Good call: Sounders bring Schmid back
Sounders keep their coach for next season despite the team's late-season collapse.
Elaine Thompson / Associated Press
Seattle Sounders head coach Sigi Schmid applauds as he leaves the field after the first game of the Western Conference semifinals in the MLS Cup soccer playoffs against the Portland Timbers. The Sounders on Thursday decided to keep Schmid as their coach for next season.
And when the Sounders walked off the field having lost to their bitter rivals, TV cameras landed on Sounders coach Sigi Schmid just long enough to draw boos from the crowded bar.
"Bye, bye, Sigi," one disgruntled fan jeered.
"He's done," another said.
You could hardly blame any fans for being emotional after seeing their team complete an epic late-season collapse with a postseason loss to the hated Timbers. But a week later, after letting emotions cool and after meeting with Schmid in Los Angeles, Sounders majority owner Joe Roth and minority owner/general manger Adrian Hanauer made the right call.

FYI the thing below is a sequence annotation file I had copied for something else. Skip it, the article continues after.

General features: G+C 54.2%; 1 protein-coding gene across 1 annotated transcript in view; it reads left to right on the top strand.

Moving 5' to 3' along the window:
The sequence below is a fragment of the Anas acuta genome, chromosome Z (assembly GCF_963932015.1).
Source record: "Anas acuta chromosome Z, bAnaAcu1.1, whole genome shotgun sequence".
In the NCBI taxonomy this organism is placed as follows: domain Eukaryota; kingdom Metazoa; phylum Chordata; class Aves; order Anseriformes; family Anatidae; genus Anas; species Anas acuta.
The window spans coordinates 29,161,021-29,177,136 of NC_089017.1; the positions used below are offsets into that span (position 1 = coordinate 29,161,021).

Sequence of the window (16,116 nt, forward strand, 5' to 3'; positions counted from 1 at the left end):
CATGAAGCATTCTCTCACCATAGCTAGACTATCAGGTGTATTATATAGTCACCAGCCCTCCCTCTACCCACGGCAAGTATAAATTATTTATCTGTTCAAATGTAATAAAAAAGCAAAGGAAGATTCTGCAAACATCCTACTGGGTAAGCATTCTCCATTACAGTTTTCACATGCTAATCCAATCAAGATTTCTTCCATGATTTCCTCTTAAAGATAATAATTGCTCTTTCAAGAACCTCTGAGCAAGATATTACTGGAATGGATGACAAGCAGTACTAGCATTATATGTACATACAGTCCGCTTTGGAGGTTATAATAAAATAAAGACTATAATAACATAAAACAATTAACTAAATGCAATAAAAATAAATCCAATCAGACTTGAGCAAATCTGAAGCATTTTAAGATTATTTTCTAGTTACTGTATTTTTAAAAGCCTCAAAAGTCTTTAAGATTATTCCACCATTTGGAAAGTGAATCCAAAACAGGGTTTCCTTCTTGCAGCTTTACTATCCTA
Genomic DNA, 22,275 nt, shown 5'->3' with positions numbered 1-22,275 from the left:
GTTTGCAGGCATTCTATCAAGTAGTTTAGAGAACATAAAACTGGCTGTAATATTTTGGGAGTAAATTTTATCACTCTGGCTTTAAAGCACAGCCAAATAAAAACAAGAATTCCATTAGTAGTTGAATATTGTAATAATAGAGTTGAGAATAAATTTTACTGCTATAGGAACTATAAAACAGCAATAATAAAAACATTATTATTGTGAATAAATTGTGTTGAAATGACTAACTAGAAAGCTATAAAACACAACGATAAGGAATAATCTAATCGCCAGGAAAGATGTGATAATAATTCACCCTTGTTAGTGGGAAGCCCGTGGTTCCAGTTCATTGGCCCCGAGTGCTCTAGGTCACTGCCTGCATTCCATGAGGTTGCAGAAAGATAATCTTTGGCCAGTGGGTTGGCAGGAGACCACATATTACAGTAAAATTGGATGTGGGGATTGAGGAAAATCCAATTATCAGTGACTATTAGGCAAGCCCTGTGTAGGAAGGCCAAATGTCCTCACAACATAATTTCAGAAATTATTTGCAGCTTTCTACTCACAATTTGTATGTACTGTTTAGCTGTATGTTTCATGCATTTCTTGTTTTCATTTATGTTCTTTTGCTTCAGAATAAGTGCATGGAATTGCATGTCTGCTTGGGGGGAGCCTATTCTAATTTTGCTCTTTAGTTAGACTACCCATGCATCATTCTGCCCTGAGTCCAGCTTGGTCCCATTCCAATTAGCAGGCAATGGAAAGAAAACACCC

Schmid will be back for a sixth season as the only head coach in franchise history.
With all due respect to fans who wanted Schmid fired -- yes, Dad, you, too -- canning the winningest coach in MLS history was not the answer. Well, it might have been the answer if, after five years Schmid's message had grown stale and he'd simply lost the locker room. But short of that, making change for change's sake wasn't going to make things better, not when it meant firing one of the four coaches who has won multiple MLS Cup titles.